Sep 13, 2010
Science Scene - Tidal Power
Atlantis Resources Corporation's AT-1000 turbine is 22.5 meters (73 feet) tall and has a rotor diameter of 18 meters (59 feet) and weighs 130 tonnes. It will produce 1 MW of power from a water velocity of 2.65 meters (8.7 feet) per second.
"The giant turbine is expected to be environmentally benign due to a low rotation speed whilst in operation and will deliver predictable, sustainable power to the local Orkney grid." The turbine blades will only turn at a rate of 6 to 8 revolutions per minute.
The tidal turbine project is connected to a plan for a data center located in northern Scotland and intended to be powered entirely by tidal power. Tidal power offers a predicatable, reliable energy source. Water is 832 times as dense as air, making it possible to draw similar amounts of energy from a much smaller turbine unit. However, the harsh marine conditions that underwater equipment must face has made development of tidal energy a slower process.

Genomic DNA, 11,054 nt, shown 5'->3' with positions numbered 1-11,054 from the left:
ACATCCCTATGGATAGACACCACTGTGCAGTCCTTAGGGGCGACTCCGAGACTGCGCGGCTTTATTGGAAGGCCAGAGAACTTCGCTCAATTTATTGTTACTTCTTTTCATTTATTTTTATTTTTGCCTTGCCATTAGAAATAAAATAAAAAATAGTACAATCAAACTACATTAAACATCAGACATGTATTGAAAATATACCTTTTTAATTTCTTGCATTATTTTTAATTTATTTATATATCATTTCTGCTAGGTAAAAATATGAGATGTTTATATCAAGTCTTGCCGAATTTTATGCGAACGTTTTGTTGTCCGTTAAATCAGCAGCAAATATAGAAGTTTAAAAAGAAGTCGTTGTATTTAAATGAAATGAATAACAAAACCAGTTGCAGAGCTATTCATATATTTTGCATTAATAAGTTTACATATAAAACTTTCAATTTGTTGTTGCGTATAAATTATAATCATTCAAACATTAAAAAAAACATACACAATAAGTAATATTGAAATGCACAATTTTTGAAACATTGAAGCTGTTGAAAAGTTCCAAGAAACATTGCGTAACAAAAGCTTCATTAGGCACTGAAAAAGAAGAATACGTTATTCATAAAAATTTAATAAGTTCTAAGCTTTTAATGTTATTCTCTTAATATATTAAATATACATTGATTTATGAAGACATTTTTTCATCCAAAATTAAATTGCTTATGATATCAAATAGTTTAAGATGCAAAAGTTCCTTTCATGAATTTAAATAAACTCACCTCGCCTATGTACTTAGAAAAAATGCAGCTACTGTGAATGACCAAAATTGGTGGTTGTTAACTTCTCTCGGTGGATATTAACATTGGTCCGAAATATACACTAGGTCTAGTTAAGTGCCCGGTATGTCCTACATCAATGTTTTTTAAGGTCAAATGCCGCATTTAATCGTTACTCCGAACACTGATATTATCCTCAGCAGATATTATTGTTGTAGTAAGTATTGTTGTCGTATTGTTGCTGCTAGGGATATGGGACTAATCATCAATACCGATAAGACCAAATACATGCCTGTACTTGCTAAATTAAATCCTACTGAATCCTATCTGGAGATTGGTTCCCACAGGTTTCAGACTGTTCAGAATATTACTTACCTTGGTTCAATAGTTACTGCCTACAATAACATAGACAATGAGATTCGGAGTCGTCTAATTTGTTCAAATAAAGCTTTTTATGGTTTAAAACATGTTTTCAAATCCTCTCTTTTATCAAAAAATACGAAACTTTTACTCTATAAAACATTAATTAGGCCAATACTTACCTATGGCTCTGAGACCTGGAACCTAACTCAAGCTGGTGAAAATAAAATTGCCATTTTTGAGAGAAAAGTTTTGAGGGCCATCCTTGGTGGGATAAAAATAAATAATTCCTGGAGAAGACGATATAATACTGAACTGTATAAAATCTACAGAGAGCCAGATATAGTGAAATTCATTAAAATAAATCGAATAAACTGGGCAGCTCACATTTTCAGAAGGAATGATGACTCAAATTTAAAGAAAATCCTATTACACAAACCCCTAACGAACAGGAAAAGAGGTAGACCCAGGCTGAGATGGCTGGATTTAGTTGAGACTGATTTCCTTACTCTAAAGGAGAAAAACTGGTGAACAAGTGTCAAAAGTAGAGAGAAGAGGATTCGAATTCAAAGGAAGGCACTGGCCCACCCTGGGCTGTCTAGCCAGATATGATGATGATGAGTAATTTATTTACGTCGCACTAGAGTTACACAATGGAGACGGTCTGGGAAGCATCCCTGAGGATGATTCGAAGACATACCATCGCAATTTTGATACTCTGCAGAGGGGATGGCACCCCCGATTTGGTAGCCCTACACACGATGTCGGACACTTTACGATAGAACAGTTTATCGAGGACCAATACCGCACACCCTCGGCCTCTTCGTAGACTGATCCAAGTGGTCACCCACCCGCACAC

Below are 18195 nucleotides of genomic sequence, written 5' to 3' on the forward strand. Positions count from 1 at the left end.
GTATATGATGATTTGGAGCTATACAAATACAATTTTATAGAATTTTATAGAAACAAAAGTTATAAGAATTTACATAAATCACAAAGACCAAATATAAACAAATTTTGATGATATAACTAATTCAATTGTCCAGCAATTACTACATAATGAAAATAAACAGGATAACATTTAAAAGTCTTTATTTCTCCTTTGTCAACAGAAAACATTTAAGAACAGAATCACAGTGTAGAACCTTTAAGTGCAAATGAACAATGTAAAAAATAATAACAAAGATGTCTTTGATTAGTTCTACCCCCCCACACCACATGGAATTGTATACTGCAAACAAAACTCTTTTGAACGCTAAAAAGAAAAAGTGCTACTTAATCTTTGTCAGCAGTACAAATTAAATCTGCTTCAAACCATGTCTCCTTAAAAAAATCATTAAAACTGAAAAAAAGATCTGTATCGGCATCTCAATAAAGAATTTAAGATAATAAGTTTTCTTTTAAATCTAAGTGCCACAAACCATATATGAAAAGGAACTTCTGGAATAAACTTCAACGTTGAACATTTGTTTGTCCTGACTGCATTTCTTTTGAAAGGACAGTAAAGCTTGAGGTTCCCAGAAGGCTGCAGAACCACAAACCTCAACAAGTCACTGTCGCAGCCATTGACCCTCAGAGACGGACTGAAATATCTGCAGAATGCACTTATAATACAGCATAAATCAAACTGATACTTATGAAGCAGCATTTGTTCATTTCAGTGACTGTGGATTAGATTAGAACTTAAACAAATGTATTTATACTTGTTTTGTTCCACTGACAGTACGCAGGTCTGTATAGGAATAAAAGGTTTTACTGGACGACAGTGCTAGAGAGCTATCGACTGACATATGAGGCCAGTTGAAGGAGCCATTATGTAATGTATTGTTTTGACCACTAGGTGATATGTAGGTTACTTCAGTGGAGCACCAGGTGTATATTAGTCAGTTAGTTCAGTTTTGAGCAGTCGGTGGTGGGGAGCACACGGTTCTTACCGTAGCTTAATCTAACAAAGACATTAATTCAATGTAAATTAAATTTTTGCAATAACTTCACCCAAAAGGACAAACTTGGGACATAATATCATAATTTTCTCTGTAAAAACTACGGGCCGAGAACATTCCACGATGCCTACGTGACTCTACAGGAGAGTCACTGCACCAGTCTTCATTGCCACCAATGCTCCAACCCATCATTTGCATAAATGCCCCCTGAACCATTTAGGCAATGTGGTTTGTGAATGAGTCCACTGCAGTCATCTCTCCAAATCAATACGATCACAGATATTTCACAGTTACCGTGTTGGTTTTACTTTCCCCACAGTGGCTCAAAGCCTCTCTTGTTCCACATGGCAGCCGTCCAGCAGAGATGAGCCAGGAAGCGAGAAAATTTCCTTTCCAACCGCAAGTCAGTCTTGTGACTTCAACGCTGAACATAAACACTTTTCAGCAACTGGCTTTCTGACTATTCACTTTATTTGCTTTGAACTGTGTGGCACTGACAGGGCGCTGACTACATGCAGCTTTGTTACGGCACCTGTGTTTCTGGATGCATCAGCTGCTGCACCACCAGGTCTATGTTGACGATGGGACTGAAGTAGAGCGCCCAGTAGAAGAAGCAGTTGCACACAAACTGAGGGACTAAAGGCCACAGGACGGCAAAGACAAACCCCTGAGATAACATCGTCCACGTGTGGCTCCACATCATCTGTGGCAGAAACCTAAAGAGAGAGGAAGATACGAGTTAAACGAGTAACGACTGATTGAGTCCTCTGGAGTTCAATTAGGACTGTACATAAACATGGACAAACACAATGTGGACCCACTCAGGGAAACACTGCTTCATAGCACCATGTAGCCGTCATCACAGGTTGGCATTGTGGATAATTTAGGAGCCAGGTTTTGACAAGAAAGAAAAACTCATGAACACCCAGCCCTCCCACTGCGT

Tidal energy generation currently needs headlands, islands, channels etc. to focus the power, accelerating it up to the cut in speeds of the current production tidal turbines (ie 2.6m/s in above article). These spots are the sweet spots where the first generation of tidal turbines will be tested. If they make it into mainstream volume production and become more efficient, more cost effective, etc. then they'll start working down to the lower speed sites of large ocean currents. Just the same way that the wind energy industry has developed. Tidal is currently 20-30 years behind wind energy industry but will potentially develop faster due to modern CFD, production technology and dual looming crises of peak oil and climate change. Tim Divett, PhD Student (Tidal Energy), University of Otago, New Zealand.